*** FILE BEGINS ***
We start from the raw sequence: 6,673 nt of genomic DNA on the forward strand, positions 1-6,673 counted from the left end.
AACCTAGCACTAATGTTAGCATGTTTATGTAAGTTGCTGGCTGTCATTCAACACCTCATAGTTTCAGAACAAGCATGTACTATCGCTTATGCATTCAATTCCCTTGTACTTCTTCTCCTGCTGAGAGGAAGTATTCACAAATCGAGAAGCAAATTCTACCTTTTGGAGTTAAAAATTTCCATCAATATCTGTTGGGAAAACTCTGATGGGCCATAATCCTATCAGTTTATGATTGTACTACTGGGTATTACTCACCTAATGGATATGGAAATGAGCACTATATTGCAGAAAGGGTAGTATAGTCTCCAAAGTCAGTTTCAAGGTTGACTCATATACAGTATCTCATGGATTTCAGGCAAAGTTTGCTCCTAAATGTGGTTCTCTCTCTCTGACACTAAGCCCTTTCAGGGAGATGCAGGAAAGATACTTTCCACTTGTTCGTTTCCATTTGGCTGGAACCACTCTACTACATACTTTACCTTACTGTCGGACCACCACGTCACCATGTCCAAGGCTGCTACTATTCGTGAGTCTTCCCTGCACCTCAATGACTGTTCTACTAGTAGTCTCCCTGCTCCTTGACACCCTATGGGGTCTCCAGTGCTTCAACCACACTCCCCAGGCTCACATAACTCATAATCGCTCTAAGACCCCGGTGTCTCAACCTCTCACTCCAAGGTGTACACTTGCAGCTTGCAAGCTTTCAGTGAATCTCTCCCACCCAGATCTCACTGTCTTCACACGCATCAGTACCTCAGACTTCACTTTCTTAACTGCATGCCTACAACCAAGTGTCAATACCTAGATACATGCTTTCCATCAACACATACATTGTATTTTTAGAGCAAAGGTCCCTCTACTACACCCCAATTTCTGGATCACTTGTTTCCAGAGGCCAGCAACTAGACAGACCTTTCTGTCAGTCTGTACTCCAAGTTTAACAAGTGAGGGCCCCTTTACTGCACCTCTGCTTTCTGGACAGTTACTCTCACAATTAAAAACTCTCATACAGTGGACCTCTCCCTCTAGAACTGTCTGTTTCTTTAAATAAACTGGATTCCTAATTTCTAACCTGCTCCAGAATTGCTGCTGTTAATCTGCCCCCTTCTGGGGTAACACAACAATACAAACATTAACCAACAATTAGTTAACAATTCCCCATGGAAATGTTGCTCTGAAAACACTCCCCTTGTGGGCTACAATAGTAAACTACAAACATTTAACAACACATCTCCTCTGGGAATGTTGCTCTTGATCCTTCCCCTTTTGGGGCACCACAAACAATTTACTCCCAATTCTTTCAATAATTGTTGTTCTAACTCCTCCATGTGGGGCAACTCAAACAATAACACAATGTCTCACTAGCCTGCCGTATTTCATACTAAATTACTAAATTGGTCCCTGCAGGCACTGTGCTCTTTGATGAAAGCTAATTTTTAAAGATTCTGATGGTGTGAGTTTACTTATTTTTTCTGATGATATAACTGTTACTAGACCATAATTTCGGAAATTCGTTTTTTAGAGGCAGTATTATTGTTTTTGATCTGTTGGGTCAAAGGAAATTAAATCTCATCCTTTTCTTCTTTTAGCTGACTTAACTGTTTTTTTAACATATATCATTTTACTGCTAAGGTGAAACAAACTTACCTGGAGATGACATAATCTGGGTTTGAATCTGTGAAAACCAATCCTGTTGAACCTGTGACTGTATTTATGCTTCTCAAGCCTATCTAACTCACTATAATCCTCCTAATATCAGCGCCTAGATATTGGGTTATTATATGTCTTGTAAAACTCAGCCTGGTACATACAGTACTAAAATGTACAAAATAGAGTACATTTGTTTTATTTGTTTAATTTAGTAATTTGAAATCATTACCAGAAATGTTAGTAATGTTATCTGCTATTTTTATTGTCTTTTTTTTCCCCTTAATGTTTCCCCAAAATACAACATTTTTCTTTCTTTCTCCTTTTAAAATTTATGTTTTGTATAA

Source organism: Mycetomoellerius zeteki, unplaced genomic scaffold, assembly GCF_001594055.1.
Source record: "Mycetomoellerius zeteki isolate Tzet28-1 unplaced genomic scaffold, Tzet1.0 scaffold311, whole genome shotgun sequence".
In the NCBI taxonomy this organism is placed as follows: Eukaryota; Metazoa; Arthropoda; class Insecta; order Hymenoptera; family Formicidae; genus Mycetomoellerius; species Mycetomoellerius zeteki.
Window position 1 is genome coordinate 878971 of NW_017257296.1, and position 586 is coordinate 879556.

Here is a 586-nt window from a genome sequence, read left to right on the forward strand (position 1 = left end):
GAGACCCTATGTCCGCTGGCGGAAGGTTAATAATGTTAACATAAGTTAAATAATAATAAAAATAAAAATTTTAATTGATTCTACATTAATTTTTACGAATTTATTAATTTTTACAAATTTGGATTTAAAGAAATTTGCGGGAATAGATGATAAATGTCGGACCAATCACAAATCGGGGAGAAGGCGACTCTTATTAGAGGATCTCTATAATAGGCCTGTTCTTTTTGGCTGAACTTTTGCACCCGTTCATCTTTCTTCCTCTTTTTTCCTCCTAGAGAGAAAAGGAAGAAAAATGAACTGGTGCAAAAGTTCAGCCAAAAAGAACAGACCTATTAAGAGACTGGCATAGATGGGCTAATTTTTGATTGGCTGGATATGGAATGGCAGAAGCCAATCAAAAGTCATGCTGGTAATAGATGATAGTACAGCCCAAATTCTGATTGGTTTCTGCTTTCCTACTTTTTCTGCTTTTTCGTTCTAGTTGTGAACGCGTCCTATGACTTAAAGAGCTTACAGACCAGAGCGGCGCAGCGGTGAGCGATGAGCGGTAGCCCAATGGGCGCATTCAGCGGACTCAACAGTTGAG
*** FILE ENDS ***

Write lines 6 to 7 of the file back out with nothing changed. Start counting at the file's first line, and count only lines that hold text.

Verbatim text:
Window position 1 is genome coordinate 878971 of NW_017257296.1, and position 586 is coordinate 879556.

Here is a 586-nt window from a genome sequence, read left to right on the forward strand (position 1 = left end):